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A Michigan Republican lawmaker has been punished for suggesting there may be violence at a voters’ rally.

Two senior lawmakers in the Republican state of Michigan stripped a state representative of his powers on the committee after suggesting that efforts to block Monday’s electoral college vote, which would hand the state over to President-elect Joseph R Biden Jr., could turn violent.

“Can you assure me that it will be a safe day in Lansing, no one will be hurt?” A local radio host asked Representative Gary Eisen, a Trump supporter, hours after legislative leaders shut down legislative offices on threats that groups intended to violently disrupt the process.

“No,” Eisen replied, according to the interview audio. “I don’t know because what we’re doing today is unknown. This has not been done.

Mr. Eisen said the constitution gave lawmakers the right to arrest voters if the state’s results were not “up.” He complained that security measures, stemming from the bomb threats and implemented by his own party leaders, prevented pro-Trump lawmakers from entering the Capitol to protest the procedure.

He said he still planned to attend a Republican-hosted “event” but, when pressed, declined to say what that would imply other than saying it would be “all over the place. news later ”.

When his interviewer, Paul Miller of WPHM in Port Huron, interrupted to call the plans “dangerous,” Mr. Eisen replied, “It’s dangerous.”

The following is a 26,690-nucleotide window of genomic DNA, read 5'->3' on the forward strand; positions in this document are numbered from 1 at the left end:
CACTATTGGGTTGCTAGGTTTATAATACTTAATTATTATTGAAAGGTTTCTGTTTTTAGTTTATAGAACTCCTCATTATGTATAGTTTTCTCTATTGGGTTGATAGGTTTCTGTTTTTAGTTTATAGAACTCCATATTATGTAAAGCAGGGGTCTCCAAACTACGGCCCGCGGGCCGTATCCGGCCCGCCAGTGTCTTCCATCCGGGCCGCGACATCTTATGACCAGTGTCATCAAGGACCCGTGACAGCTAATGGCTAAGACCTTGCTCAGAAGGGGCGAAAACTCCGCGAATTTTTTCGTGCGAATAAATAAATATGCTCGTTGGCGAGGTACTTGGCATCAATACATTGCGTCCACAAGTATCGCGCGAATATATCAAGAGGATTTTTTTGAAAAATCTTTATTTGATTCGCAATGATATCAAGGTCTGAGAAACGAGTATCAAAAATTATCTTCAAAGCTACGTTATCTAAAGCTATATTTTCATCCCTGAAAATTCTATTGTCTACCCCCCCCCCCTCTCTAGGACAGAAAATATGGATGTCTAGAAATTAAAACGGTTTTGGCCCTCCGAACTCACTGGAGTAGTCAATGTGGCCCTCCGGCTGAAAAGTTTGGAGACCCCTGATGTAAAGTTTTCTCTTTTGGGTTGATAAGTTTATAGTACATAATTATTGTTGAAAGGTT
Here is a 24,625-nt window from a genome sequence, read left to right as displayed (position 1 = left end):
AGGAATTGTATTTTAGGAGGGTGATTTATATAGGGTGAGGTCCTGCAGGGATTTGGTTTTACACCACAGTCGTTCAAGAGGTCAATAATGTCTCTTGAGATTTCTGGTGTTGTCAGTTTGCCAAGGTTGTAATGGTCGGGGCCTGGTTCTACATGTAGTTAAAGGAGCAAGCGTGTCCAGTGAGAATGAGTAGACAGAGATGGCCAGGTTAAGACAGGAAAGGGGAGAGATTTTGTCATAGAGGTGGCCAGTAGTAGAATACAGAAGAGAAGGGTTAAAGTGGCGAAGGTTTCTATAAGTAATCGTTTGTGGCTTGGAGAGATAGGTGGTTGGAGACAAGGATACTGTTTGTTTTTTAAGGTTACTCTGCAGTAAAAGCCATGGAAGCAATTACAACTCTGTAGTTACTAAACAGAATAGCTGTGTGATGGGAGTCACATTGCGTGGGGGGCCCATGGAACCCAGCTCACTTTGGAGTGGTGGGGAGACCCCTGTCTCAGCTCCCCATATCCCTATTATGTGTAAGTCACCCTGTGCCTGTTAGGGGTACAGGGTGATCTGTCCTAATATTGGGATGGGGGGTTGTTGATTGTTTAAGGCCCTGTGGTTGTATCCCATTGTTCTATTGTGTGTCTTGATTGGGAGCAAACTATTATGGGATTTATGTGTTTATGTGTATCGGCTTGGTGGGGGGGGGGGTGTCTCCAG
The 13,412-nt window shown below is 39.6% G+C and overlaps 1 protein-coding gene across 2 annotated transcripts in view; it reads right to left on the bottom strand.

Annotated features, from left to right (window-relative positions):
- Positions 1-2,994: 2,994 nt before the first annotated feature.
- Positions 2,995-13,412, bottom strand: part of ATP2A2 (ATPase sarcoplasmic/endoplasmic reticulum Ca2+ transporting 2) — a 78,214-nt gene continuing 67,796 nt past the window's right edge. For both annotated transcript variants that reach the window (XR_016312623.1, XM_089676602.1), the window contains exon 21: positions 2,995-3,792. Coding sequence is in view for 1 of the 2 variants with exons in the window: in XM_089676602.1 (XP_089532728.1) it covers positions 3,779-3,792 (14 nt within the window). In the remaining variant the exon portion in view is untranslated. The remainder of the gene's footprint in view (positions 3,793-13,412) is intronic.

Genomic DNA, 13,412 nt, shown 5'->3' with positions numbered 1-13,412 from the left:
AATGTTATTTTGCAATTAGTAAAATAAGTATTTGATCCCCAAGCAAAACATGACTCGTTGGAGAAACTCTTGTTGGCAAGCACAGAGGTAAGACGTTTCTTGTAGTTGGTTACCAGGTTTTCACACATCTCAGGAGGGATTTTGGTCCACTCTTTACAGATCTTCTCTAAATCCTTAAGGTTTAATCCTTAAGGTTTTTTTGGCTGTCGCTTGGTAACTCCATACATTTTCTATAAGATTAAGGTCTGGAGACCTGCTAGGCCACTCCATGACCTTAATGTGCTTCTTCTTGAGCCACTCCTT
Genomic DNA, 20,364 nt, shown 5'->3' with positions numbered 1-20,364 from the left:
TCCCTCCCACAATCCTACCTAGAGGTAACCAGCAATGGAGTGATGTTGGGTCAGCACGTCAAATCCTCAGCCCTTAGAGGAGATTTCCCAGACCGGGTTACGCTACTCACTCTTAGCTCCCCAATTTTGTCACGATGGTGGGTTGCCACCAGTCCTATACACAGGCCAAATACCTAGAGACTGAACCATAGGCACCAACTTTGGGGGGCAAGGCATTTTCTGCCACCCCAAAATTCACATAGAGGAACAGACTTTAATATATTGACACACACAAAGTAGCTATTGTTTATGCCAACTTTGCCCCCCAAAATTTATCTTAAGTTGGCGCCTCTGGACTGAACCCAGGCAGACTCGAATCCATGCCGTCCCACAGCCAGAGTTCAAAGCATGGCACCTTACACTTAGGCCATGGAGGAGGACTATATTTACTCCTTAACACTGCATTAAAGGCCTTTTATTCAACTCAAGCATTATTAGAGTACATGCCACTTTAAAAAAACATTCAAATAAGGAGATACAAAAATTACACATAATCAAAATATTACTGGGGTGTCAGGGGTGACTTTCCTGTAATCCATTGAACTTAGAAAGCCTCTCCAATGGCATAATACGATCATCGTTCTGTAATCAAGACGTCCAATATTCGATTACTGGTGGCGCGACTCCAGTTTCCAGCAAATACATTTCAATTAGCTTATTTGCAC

Republican leaders in the state House of Representatives reacted swiftly after his comments were circulated widely on social media, citing the federal indictment of 13 far-right extremists over plots including kidnapping of Michigan’s Democratic Governor Gretchen Whitmer and the storming of the State Capitol to protest coronavirus restrictions.

“We have been consistent in our position on issues of violence and intimidation in politics – it is never appropriate and never acceptable,” wrote Speaker of the House Lee Chatfield and President-elect Jason Wentworth.

“As elected officials, we must be clear that violence has no place in our democratic process. We need to be held to a higher standard, ”they added. “For this reason, Representative Eisen was removed from his committee duties for the remainder of the term.”

Mr. Eisen did not immediately respond to a request for comment.

He is currently vice-chair of the House Transportation and Infrastructure Committee and is a member of the Agriculture, Local Government and Environment Committees.

Ms Whitmer said the threat of violence was disheartening.

“I think every person, whether male or female, Republican or anyone Democrat, Yooper or downstater,” she said, using nicknames for people who live on the upper and lower peninsulas from Michigan, “should be able to show up. and let’s say we respect our institutions, even if we don’t like the outcome.

Last month, Mr. Trump summoned Mr. Chatfield and Senate Majority Leader Mike Shirkey to the White House in an attempt to get lawmakers to replace their own voters lists. The two men, who would both have been interested in higher positions, were reluctant to go and rejected her request.

Mr. Biden won Michigan by about 150,000 votes, a much larger margin than in other more contested battlegrounds. Voters are expected to confirm these results Monday afternoon.

Kathleen Gray contributed reporting.

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